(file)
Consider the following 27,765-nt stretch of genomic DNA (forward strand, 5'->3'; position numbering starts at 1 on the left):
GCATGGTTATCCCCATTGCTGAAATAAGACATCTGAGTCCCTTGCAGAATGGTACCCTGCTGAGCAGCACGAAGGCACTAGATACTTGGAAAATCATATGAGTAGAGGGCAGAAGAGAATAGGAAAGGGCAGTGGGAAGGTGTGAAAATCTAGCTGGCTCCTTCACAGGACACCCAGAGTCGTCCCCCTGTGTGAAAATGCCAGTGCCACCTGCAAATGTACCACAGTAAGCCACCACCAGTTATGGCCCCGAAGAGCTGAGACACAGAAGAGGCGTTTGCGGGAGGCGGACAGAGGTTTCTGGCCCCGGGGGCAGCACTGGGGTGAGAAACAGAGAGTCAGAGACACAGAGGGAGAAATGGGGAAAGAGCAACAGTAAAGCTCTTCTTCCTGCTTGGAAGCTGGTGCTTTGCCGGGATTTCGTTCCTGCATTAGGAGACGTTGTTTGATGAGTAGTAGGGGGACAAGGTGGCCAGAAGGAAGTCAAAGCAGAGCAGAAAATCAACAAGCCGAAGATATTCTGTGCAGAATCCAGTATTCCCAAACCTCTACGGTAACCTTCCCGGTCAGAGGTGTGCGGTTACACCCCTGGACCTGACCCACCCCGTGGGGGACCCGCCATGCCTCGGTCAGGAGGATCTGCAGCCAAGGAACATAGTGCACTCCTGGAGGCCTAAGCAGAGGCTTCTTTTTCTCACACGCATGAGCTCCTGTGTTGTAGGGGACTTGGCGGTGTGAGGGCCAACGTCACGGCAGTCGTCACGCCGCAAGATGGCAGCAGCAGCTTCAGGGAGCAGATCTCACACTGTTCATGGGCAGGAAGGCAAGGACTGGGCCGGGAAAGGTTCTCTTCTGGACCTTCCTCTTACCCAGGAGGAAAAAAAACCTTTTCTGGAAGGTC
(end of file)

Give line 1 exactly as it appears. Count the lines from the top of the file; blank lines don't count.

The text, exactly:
Consider the following 27,765-nt stretch of genomic DNA (forward strand, 5'->3'; position numbering starts at 1 on the left):